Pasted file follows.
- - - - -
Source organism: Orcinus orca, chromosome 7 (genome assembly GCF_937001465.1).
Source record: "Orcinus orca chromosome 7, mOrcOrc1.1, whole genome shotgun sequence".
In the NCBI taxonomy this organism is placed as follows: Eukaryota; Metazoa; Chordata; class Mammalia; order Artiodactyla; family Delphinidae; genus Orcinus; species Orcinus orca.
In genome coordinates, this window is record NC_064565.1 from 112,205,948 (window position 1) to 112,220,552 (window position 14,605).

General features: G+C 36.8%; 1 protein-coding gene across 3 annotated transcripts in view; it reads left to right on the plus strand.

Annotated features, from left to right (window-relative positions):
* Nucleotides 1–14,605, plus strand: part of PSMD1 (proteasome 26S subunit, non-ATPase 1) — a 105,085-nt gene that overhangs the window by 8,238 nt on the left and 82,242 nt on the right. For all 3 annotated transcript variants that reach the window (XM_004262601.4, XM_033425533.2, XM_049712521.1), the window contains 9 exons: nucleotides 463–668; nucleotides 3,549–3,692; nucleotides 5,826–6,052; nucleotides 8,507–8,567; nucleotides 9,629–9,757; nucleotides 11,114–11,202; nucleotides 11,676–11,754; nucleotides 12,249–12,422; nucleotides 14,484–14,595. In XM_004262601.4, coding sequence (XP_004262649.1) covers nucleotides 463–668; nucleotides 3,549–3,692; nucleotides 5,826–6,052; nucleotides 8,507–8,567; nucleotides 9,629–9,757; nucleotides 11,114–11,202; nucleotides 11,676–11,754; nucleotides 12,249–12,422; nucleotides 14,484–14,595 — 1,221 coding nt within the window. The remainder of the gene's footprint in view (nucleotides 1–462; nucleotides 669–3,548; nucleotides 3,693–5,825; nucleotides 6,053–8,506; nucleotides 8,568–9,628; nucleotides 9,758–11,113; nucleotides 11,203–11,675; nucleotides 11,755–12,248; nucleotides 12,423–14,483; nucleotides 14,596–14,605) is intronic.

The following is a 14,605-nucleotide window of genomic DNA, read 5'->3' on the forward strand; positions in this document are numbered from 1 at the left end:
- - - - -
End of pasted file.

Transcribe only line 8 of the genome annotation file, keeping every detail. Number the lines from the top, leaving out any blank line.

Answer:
The following is a 14,605-nucleotide window of genomic DNA, read 5'->3' on the forward strand; positions in this document are numbered from 1 at the left end: